Wednesday, May 14, 2008
The writer chics
This is my gang of writer chics. I have to say that I am very, very proud of them. And although I don’t measure up to their great accomplishments, I still hold my head high when we are together because I brought them together, and they are very good for each other.
Don’t believe me that I don’t measure up? Listen to their resumes:
Kathy Soper (far right) is the editor-in-chief of a little magazine called Segullah, which I think is revolutionizing Mormon periodicals and literary communities. The whole Segullah concept is amazing and catching on like hotcakes. If you haven’t checked out their site and you are an LDS female, you are MISSING out, babe. Trot on over there and see what I’m talking about (segullah.org). But we’re not done with Kathy’s accomplishments yet. She has edited two books, one that has been published (Gifts, a collection of essays about having a child with Down Syndrome) and one that is under contract with Deseret Book (The Mother in Me, a collection of writings by Segullah authors). And she is also in the process of finishing her own memoir that has already sold to a publisher (The Year My Son and I Were Born). Besides all this, she is the mother of SEVEN and a fantastic, loving and wise friend. I can't begin to tell you the ways knowing her has changed my life.
Sharlee Mullins Glen (next to me on the other side)writes for children and has published (forgive me—I’m not sure of the number) at least three picture books (Keeping Up With Roo, One in a Billion, Just What Mama Needs) and one YA book (Circle Dance). She has taught in the honors program at BYU and is the mother of five. In fact, she is one of the most amazing mothers and homemakers I have ever known in addition to remaining cute, young, hilarious and happy through it all. She has also been published in Segullah and Irreantum and probably some other places I don’t know about.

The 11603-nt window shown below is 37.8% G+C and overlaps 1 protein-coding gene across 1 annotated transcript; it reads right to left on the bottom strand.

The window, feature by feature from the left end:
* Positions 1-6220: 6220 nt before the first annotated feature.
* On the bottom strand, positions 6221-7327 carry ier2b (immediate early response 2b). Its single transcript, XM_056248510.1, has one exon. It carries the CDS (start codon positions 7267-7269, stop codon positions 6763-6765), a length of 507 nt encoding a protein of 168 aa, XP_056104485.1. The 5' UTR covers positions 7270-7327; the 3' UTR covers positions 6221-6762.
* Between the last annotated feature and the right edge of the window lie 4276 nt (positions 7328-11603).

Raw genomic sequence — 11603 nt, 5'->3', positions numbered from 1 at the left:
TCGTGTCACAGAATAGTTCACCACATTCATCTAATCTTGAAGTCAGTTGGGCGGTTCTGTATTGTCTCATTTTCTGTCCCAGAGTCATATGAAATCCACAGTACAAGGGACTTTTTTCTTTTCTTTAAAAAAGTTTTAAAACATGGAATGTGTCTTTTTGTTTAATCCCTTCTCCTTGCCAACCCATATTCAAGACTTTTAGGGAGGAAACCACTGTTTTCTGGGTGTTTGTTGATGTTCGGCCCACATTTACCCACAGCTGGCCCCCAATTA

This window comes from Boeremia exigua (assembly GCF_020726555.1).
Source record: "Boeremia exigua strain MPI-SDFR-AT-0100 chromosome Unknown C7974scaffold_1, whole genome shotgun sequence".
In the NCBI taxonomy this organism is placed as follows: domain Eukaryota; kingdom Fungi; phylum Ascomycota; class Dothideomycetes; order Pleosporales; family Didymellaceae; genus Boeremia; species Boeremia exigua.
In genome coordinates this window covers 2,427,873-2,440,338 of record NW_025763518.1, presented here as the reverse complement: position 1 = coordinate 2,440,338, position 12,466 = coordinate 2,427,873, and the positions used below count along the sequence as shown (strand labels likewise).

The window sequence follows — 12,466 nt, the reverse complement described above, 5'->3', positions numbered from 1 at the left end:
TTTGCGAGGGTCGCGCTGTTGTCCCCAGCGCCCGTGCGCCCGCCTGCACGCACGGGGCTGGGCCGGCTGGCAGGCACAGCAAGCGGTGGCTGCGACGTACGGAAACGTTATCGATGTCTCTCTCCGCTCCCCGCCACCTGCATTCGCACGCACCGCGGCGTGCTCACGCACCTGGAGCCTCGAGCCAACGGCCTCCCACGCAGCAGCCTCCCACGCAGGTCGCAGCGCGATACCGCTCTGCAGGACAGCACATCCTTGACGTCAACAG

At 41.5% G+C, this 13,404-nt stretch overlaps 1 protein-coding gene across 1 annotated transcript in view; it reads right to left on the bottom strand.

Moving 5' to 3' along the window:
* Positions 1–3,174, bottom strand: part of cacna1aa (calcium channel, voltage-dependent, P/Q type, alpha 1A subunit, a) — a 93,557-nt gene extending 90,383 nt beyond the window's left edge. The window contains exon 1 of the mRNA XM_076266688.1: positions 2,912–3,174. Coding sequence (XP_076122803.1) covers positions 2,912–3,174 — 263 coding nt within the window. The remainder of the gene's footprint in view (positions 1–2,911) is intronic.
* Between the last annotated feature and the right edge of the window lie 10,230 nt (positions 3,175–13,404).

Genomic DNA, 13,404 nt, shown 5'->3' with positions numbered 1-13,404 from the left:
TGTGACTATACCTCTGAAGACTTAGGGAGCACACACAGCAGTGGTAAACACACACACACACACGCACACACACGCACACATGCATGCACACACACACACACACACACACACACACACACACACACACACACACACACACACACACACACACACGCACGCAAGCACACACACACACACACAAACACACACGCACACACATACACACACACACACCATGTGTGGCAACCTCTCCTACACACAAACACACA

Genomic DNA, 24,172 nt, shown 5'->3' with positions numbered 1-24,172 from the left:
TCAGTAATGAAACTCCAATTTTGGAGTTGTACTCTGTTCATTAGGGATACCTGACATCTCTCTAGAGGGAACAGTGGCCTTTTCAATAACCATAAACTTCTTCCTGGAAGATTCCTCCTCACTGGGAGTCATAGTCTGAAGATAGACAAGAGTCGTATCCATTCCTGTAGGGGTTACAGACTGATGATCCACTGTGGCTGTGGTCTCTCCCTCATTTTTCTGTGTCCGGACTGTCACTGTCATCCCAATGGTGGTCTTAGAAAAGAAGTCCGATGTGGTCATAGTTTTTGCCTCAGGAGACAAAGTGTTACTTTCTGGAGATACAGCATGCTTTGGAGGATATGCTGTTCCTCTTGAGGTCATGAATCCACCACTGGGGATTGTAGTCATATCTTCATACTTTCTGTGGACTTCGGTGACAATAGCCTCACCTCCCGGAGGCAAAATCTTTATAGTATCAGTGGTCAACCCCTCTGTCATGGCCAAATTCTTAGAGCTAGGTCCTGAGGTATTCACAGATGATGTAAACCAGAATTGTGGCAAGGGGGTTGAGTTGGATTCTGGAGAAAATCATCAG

Angela Hallstrom just changed the face of Mormon literature by publishing Bound on Earth, a novel in stories that is insightful, fascinating and the most true-to-life about the faithful LDS women’s experience that I have ever read. She is also one of the editors-in-chief of Irreantum magazine. She has an MFA and teaches writing through SLCC. Besides all that, she was a cheerleader in high school and continues to be a personal cheerleader to myself and many other would-be writers. She’s also a fantastic conversationalist and hilarious.
Do I not have the coolest chics ever in my gang? I am seriously, seriously out of my depth with these guys but I'm selfishly continuing on in the group because of everything I learn from them.
These pictures were taken at our first annual publication celebration outing. We were celebrating Kathy’s memoir contract and Sharlee’s and Angela’s book releases. And we know how to do a celebration in style. First we went to Sharlee’s book-signing party at Barnes & Noble and hobnobbed with lots of cool children’s book writers. I had a good talk with Rick Walton, who is one of the most charitable artists I know (besides being one of the very few who actually makes a living at writing for children).
Then, as no women’s outing would be complete without a stop at Café Rio,
we had a great early dinner and solved the problems of the universe over our salads and chips (Sharlee is taking the picture). Then we hit a chic flick (Miss Pettigrew Lives for a Day—a cute show but the men in our lives would have hated it), and finally dessert that was heavy on chocolate. Lots and lots of talk, lots of good food—-what could be better? (And what a great way to prepare for Mother’s Day!) I love these women and continue to learn from them every time we’re together. I consider them one of the greatest blessings in my life.
Only problem is that our outing has spoiled me. I want to do it again. Every week.